Covert offers look at HSM’s future

Friday, April 1, 2005

WEST PALM BEACH, Fla. - HSM, formerly Honeywell Security Monitoring, is in the midst of relocating 31 of its 45 locations before the end of this month, just one of numerous changes the security company is undergoing now that it is under new ownership.

Jim Covert, chairman and chief executive officer of HSM, detailed a string of plans during a candid speech at the Barnes Buchanan Mallon Conference in early February.

In his speech, Covert said HSM plans to increase its sales force from 100 to 200 people in one year, double its recurring monthly revenue to $16 million within three years and continue to compete in the national account market. The company may also relocate its Minneapolis and Santa Ana, Calif., central stations to near its Lisle, Ill., operating headquarters or its Jupiter, Fla., corporate office.

“Honeywell is a great company. It had 800 great employees,” said Covert. “But it wasn’t given the resources to do what it’s capable of doing.”

Instead, HSM, under former owner Honeywell and operating as Honeywell Security Monitoring, saw its revenue and employee base decline over the years. In 2000, when Honeywell first announced plans to sell the business, it reported 1,400 employees and 62 locations. By the time new owners GTCR Golder Rauner came onboard in July 2004, the company employed 800 people and operated 45 locations.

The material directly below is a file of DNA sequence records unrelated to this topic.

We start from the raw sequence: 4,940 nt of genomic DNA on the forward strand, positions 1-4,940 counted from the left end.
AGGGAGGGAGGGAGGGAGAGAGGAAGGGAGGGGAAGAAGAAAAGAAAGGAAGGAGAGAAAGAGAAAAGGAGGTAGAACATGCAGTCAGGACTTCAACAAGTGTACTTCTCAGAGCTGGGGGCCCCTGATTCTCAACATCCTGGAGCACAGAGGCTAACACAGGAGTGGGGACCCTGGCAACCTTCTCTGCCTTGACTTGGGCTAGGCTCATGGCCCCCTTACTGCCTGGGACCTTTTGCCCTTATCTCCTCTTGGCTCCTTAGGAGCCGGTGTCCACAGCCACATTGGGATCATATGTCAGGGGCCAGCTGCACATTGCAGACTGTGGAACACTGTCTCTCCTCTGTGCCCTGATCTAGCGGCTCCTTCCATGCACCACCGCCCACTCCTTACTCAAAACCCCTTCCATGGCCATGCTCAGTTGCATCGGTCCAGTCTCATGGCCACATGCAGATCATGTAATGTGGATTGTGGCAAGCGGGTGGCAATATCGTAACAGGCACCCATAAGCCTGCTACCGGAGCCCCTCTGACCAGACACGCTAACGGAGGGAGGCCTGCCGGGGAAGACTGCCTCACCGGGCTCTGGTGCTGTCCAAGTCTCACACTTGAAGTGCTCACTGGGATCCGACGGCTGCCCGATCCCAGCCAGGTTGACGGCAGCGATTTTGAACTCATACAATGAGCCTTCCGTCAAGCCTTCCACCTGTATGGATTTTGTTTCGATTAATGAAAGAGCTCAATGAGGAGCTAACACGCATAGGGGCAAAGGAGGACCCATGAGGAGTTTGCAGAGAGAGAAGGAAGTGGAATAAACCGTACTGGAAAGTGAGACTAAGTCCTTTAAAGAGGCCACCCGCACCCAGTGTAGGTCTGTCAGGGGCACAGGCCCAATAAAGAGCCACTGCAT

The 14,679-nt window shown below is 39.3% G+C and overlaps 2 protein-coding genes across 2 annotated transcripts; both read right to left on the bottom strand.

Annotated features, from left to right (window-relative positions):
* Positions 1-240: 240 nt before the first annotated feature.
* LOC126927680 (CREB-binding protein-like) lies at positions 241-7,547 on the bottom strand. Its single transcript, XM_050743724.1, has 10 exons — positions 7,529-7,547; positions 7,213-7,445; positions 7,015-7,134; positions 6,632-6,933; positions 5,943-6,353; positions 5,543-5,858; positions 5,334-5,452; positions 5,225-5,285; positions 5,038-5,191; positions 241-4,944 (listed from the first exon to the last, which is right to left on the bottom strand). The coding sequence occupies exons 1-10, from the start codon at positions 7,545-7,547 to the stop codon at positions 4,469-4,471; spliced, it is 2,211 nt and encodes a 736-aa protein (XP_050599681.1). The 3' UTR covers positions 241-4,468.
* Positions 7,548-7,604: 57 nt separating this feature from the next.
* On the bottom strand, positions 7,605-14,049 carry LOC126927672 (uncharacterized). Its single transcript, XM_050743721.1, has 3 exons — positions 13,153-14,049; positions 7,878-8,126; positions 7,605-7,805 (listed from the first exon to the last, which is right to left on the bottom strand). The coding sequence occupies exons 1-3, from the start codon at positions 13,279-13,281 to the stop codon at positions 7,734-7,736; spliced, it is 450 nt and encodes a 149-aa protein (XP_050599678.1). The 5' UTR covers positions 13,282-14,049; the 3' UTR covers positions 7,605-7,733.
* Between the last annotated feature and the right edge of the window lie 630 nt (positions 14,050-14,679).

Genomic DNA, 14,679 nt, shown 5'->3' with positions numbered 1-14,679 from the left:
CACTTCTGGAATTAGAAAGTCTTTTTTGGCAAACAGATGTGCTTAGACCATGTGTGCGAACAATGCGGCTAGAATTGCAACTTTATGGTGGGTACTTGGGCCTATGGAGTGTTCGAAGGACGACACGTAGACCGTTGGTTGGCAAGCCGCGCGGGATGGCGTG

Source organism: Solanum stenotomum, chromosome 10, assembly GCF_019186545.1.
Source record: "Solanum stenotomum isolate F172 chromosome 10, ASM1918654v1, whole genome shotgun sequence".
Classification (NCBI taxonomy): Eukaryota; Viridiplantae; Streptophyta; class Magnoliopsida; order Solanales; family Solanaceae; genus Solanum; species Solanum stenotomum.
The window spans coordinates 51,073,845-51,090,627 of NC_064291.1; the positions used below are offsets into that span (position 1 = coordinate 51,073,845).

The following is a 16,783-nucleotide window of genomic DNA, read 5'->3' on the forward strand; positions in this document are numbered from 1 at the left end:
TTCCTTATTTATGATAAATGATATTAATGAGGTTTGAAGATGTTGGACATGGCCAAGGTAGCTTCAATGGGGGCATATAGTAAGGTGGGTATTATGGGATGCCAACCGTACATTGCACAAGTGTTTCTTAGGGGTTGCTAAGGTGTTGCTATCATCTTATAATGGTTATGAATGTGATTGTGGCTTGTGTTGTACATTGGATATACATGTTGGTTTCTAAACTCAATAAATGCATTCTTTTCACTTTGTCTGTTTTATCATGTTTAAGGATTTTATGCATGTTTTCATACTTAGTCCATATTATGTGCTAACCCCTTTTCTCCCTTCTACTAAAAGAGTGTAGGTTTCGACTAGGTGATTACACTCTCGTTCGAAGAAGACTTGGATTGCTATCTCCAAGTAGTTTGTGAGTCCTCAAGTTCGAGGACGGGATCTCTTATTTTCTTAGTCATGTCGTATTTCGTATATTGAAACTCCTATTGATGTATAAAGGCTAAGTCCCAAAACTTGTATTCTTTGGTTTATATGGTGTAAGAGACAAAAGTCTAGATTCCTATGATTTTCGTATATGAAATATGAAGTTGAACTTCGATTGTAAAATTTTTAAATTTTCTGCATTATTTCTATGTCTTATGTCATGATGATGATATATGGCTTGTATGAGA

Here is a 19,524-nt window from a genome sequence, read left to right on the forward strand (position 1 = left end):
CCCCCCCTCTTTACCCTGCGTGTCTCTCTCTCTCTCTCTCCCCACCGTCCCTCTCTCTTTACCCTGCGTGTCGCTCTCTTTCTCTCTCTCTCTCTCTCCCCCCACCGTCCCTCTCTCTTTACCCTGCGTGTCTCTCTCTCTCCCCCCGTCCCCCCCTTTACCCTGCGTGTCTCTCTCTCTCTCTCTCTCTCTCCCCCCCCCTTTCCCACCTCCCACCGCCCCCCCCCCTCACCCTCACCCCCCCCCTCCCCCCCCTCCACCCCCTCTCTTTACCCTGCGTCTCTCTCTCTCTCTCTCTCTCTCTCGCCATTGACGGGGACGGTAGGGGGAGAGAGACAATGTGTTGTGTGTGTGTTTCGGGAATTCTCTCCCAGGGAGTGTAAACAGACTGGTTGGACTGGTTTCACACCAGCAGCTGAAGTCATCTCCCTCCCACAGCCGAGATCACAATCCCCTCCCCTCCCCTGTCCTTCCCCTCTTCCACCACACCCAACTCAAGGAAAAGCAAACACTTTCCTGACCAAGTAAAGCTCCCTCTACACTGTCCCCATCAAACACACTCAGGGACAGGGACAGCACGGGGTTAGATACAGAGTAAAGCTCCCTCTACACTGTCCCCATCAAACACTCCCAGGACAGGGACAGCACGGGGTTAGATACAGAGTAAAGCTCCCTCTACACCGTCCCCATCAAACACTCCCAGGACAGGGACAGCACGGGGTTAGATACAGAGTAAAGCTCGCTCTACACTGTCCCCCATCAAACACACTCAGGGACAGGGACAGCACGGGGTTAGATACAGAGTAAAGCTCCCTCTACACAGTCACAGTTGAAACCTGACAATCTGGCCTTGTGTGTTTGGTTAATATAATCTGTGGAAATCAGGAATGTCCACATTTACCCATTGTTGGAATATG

“The company had gone backwards every month for four years,” said Covert.

In a few short months, Covert said the business has already turned a corner. The company’s attrition rate reduced by one percent from 14-percent gross to 12.7 percent. And with little marketing effort, the company is signing an average of two to three national customers - businesses with more than 150 locations - each month..

Security industry analysts consider the new owners for HSM, and the added emphasis placed on growing the company, a positive move for the industry.

“While they will ultimately be formidable competitors, our belief is that most smaller dealers benefit when larger players are disciplined in their pricing and focus on the value of higher quality systems,” said Mike Barnes, partner of Barnes Associates. “Additionally, HSM’s success in this area will be a positive signal to the capital markets, which the industry needs in order to support long-term growth.”

Since GTCR bought the business last year, HSM has already gone through a number of changes. The company changed its name from Honeywell Security Monitoring, hired Covert to run the business and began separating the security business from its one-time parent company’s operations.

Not only did this include establishing its own headquarters to handle fleet management, real estate and buying supplies, but it also moved onto its own computer network. And, in terms of branches, the security company is moving 31 of its 45 locations to new offices to separate it from its former parent company. Fourteen locations will stay put, since they are the larger business in locations when compared to its Honeywell counterpart.

All this shoring up could pave the way for numerous options for HSM in the future, including a possible sale within a few short years.

“To sell this thing, we have to be totally disengaged from Honeywell,” said Covert.

While Covert admitted he is “ a consolidator, not a long-term operator,” he did not rule out the possibility that the current owners could take it public or retain the business.

“It doesn’t mean we have to get out,” he said. “If we’re making a lot of money, we could stay in.”